Former DESRON One CO Arraigned in Latest ‘Fat Leonard’ Court Martial

December 5, 2017 9:52 PM - Updated: December 6, 2017 9:33 AM
Side boys salute Capt. John Steinberger, the off-going commander of Destroyer Squadron One, following the unit’s change of command ceremony on Naval Base San Diego in California Oct. 12, 2012. US Navy Photo

NAVAL STATION NORFOLK, Va. — The former commander of a West Coast destroyer squadron was arraigned on charges related to the sprawling ‘Fat Leonard’ investigation in a military courtroom on Tuesday.

Capt. John Steinberger, former commander of DESRON One based in San Diego, Calif., appeared via a video teleconference in a Norfolk courtroom for the hearing.

Steinberger, a career surface warfare officer with several deployments to the Pacific, faces charges related his time as the commander of DESRON One from Jan. 22, 2011 to April 27, 2012. During the period, Steinberger accepted gifts, free or reduced-price hotel accommodations and the services of prostitutes from locations varying from Malaysia to the Philippines to Hong Kong to Australia, allege prosecutors.

The charging document alleged the gifts were in trade for providing Leonard ‘Fat Leonard’ Francis – who ran the husbanding business Glen Defense Marine Asia – intelligence on business competitors and for advance notice of Navy ship movements.

Prosecutors say he provided, “information to Mr. Francis that would assist his business interests and encouraging use of certain foreign ports and husbanding service providers, … and that said conduct was prejudicial to good order and discipline in the armed forces and of a nature to bring discredit upon the armed services,” read the charging document.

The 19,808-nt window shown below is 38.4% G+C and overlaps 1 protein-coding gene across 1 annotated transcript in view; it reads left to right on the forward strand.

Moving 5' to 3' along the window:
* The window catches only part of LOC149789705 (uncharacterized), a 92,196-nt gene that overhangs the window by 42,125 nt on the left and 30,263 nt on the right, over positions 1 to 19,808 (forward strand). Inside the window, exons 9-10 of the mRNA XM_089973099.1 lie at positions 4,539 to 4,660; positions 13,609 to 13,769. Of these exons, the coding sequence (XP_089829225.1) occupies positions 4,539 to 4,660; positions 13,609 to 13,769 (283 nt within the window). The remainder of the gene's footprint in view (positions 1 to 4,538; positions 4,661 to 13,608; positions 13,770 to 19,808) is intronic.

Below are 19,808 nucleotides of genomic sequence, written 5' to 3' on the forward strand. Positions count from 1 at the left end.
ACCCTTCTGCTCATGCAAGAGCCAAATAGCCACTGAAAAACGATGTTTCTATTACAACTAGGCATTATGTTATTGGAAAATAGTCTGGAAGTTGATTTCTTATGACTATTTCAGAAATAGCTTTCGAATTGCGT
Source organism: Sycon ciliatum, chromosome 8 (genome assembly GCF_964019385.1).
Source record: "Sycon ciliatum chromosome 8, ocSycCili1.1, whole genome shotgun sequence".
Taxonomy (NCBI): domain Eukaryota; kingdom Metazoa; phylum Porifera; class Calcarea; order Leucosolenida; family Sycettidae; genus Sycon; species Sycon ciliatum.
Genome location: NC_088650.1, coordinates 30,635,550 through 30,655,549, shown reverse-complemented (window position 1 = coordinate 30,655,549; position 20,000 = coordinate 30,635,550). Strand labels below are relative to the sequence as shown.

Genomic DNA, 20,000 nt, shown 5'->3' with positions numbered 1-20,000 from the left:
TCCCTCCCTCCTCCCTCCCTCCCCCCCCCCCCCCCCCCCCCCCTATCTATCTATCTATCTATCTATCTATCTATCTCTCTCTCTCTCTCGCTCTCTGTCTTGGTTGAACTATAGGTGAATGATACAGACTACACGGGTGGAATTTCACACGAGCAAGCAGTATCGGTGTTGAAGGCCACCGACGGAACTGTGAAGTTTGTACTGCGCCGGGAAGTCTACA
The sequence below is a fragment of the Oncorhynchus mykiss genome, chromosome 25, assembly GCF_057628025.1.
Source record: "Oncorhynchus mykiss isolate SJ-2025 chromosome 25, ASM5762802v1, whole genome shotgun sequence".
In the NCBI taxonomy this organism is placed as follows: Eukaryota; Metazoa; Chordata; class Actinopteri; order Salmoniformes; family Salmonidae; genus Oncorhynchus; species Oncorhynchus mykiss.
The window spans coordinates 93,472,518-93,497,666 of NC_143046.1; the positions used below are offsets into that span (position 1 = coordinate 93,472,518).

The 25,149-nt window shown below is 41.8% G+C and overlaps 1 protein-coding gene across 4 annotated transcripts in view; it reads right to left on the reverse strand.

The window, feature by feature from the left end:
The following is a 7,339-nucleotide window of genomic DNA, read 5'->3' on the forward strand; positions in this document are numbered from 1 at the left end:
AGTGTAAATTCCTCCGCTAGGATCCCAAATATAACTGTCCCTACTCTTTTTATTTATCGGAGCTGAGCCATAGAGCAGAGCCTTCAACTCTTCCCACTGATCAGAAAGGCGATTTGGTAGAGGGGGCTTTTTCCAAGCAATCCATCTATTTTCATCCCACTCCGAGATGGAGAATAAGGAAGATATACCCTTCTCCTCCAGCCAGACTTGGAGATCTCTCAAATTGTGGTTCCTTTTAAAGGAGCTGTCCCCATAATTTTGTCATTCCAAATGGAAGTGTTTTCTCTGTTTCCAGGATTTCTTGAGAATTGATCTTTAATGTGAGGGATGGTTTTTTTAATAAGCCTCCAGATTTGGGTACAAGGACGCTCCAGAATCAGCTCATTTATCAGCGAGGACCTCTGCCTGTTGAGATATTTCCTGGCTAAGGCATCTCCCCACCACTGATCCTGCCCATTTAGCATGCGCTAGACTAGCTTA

Steinberger, currently assigned to Undersea Warfare Development Command, did not enter a plea during the half-hour hearing and deferred a decision to have his case heard before a military judge or a jury to a later date. If convicted of all charges, he faces up to 14 and a half years in prison. The trial is scheduled for June.

He is the fourth sailor to appear before a military judge as part of the ongoing investigation that began in 2013. Steinberger’s case is one of the hundreds of names of service members the Department of Justice has collected but has declined to prosecute. Those cases are passed to a Consolidated Disposition Authority, in this case, U.S. Fleet Forces commander Adm. Phil Davidson.

To date, the DoJ has turned 482 names to the Navy’s CDA.

“The Navy has reviewed evidence in 318 of those and have substantiated allegations in 48,” read a statement to USNI News.
“Another 164 are pending review.”

Sam LaGrone

Sam LaGrone

Sam LaGrone is the editor of USNI News. He has covered legislation, acquisition and operations for the Sea Services since 2009 and spent time underway with the U.S. Navy, U.S. Marine Corps and the Canadian Navy.
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